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Interview with Representative Peter King

Interview with Representative Peter King

By John King, USA - May 13, 2011

JOHN KING: Let's get some important perspective now from Congressman Peter King from New York, the Republican who's the chairman of the House Homeland Security Committee, and a member of the House Select Committee on Intelligence. Congressman, I want to start with this deadly bombing in Pakistan today. Any doubt in your mind or from the intelligence you have been briefed on that this was a retaliation for the raid that killed bin Laden?

REP. PETER KING (R), NEW YORK: From all that I know and from all we've learned, this clearly was an attack by al Qaeda and done, again, in revenge or in retaliation for bin Laden. That's clearly what I've been led to believe, yeah.

KING: And when you talk to folks at the CIA, when you do your own reporting, if you will, what is your sense right now of what has happened in the relationship with Pakistan, and whether Pakistan essentially gets the problem and is willing to make amends and work things out, or whether there's more of a defiant pullback saying, no, we're not the problem?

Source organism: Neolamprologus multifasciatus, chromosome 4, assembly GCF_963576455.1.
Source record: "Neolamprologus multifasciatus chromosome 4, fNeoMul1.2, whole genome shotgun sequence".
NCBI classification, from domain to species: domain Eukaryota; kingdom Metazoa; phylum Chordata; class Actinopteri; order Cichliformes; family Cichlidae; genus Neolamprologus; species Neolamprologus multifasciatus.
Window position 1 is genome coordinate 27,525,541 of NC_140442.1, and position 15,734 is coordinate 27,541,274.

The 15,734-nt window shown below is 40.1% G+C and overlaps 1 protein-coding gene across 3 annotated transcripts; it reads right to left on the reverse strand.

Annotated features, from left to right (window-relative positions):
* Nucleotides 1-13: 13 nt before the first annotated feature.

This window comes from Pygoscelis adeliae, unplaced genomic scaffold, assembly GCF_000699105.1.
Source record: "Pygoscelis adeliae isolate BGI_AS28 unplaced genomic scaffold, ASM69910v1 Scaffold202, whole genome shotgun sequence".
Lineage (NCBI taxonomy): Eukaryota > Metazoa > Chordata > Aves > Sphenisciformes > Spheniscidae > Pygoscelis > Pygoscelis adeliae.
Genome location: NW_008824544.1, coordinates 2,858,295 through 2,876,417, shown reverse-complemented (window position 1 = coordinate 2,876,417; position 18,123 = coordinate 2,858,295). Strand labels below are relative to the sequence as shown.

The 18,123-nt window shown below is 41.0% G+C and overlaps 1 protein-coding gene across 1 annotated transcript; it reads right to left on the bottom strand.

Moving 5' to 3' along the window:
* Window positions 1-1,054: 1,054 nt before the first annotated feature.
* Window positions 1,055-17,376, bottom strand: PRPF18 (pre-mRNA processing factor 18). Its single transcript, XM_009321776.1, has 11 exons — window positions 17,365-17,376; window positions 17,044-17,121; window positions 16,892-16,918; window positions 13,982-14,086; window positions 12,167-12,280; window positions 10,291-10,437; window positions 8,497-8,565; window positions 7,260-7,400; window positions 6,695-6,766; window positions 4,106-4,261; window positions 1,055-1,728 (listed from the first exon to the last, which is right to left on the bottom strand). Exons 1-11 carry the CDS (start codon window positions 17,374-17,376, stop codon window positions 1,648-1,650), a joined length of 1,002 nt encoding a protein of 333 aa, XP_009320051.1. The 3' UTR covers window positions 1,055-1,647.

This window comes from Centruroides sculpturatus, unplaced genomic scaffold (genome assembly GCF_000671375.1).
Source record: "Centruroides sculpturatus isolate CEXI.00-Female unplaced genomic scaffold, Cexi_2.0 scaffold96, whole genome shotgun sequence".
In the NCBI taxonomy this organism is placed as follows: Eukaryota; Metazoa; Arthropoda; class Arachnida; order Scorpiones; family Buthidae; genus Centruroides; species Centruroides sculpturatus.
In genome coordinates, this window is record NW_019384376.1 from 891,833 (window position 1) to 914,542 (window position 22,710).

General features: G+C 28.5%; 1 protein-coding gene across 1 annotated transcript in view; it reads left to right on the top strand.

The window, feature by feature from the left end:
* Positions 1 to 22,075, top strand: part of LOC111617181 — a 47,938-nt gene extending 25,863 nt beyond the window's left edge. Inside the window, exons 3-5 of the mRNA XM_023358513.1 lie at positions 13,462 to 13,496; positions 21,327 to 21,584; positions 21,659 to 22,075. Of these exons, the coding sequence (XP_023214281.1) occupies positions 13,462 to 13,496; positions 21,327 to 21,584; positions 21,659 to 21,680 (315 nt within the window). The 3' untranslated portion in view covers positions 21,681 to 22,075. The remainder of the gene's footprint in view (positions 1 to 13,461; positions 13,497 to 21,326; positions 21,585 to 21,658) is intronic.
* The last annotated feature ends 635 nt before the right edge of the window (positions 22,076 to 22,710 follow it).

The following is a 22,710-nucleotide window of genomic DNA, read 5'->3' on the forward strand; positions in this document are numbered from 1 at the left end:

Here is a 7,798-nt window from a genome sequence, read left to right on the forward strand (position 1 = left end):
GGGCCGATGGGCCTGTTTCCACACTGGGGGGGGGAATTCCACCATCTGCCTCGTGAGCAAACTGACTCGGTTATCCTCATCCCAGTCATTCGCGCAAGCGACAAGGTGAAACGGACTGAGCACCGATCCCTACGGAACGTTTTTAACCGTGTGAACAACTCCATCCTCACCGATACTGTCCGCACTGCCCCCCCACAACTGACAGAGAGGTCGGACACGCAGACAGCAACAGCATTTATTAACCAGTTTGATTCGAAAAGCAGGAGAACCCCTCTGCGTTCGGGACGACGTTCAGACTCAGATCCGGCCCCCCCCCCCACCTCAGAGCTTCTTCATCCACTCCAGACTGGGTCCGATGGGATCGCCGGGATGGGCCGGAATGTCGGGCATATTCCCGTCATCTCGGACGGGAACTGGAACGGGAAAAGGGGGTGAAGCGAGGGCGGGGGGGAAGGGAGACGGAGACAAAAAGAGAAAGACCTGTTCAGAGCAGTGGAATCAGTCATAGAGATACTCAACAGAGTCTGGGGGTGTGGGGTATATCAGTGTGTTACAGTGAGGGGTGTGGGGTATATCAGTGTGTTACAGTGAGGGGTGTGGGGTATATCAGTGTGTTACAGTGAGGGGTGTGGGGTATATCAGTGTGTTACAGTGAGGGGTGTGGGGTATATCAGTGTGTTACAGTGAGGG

P. KING: I don't know if Pakistan does get the message. I met last week with the chief of station in the Pakistan embassy and it was almost as if we were in two different universes, not realizing just how serious this is being taken by America's interest, the American people, but very high-ranking people in the administration, people in the Congress, people who want to maintain a relationship with Pakistan, but realize we are definitely at a crossroads right now.

And I just don't know whether the Pakistanis, whether it's President Zardari, whether it's General Kayani, if they realize the full impact of what it meant to have bin Laden living in the shadow of some many government officials all these years. I don't know if they realize that very few people believe that Pakistan was not aware of that, or if they were -- or if they were not, you know, they were just totally incompetent and inept.